In later copies of Songs of Innocence and Experience, the last three poems are TO TIRZA, THE SCHOOL BOY, and THE VOICE OF THE ANCIENT BARD. In his The Illuminated Blake, Erdman postulates that, this "arrangement of the concluding plates impl[ies] an apocalyptic metamorphosis at the end of the series of emblems, beyond Innocence and Experience." Erdman suggests "that the Eternal Man 'has risen' out of the realm of' 'Contrary States.'
TO TIRZA picture
TO TIRZA text
So looking at these three poems as a group, we ask why they are chosen to conclude Songs of Innocence and Experience. TO TIRZA represents the realization that mortal life has been a temporary substitute for the real thing in Eternity. The mortal body is to be raised a spiritual body. The picture recalls to my mind both the Good Samaritan and the Raising of Lazarus, two stories of healing and recovery.
SCHOOL BOY text
SCHOOL BOY picture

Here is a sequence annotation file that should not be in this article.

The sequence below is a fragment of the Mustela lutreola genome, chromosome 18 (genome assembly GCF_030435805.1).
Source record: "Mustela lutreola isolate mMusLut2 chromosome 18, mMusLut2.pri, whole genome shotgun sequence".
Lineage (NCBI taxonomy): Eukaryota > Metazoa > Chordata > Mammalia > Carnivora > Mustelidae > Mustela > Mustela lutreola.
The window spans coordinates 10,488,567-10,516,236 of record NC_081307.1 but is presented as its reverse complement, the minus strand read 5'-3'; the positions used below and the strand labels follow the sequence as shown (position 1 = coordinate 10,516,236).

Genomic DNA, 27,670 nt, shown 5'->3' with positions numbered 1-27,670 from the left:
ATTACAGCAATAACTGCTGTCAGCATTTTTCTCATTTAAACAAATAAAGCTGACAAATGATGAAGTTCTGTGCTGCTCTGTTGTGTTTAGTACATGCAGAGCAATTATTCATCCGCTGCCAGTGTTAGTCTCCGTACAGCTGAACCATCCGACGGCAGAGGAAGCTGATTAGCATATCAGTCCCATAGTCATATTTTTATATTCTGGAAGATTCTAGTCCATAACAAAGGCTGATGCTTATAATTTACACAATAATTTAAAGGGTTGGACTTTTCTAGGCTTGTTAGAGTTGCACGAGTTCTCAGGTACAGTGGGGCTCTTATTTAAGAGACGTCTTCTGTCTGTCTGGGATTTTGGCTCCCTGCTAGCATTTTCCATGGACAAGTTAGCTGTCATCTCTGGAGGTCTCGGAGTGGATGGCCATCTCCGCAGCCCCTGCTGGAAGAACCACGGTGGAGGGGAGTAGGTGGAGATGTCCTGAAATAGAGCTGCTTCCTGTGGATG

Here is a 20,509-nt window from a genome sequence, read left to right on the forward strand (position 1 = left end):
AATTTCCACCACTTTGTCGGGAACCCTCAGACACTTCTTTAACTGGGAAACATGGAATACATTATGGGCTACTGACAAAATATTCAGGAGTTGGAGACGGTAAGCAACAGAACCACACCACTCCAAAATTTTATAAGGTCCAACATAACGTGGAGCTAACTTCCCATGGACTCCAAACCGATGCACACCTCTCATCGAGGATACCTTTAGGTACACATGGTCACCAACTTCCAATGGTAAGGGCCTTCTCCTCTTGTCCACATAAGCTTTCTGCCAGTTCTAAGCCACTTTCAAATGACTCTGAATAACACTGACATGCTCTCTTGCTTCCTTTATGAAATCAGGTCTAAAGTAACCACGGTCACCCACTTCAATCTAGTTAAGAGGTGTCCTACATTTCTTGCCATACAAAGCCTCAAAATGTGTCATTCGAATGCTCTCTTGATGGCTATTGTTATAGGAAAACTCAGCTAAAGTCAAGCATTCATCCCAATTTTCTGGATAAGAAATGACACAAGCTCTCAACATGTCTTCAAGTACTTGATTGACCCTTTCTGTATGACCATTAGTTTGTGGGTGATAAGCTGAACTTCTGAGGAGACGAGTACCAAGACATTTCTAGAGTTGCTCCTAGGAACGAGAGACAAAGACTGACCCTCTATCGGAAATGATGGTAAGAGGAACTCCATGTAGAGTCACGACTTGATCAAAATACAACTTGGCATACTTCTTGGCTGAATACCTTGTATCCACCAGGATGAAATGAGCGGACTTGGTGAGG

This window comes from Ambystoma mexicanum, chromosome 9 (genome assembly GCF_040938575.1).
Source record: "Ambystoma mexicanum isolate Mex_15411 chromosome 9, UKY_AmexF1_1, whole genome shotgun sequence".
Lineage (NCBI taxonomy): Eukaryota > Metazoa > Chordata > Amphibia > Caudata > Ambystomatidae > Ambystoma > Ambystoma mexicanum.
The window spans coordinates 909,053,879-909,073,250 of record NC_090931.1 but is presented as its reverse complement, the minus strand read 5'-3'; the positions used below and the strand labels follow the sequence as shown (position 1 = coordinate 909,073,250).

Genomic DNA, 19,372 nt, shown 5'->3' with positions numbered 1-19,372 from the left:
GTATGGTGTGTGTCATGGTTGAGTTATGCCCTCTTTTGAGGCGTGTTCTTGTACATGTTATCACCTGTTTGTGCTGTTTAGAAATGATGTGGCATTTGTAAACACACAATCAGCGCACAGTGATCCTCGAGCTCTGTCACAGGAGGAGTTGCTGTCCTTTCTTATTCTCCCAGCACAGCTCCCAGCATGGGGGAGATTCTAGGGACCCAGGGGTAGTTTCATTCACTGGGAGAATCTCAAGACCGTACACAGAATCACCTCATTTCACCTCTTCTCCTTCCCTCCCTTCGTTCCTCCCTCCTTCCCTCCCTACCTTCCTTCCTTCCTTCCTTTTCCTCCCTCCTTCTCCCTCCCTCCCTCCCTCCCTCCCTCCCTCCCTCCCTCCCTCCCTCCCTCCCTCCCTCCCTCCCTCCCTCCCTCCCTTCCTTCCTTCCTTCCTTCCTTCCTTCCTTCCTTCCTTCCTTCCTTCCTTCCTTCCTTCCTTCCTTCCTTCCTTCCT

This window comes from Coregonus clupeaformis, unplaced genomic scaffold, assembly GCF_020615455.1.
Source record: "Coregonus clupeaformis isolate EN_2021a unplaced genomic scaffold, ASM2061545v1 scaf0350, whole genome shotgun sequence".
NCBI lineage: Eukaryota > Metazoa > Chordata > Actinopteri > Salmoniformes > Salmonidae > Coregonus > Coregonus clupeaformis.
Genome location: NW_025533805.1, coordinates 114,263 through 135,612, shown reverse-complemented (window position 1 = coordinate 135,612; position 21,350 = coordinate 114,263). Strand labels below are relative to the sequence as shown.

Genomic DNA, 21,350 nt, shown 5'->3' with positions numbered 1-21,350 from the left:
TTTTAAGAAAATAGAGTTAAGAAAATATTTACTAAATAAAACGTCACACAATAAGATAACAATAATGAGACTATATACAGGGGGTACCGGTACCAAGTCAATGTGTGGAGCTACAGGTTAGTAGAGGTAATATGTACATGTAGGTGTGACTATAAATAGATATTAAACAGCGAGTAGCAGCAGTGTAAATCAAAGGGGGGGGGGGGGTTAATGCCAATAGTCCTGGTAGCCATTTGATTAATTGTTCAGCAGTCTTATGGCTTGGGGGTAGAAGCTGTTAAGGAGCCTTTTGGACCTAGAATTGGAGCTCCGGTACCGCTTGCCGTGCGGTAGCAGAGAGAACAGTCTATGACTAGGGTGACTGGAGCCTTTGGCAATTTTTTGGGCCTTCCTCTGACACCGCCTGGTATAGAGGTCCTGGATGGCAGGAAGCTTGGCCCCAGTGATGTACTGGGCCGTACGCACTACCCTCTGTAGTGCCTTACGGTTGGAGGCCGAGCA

The School Boy strikes me as autobiographical. Young William was not forced to attend school, and his imagination benefited from the freedom he was allowed. He asks how can the adult have the resources to go beyond innocence and experience if the imagination has not been fed and nourished on the sights and sounds and simple joys of unfettered thought and play. He illustrates this by a delightful group of children playing marbles, stretching, climbing, swinging and reading. This plate was originally in Songs of Innocence; now we see it illustrating the stage beyond Experience where the contraries have been resolved through recognition, love and forgiveness. Blake himself has survived the 'blasts of winter' mentioned in the plate, and made us better for it.
The Ancient Bard completes the series on an ambivalent note. The old man is singing and playing his song, and gathers a new generation about him, but he wears a shackle on his ankle. The faces of the children reveal anxiety as they are invited to the new morn and warned about past mistakes. Only if they can avoid being led by those who are not qualified, can they avoid repeating the cycle of despair which the previous generation followed. Blake's unstated answer to the children is that they should trust their own imaginations to provide them with the thread that connects them to the infinite.
So perhaps as a group the three poems are meant to be an invitation to go beyond Experience into Blake's favorite place, the world of Imagination and Vision.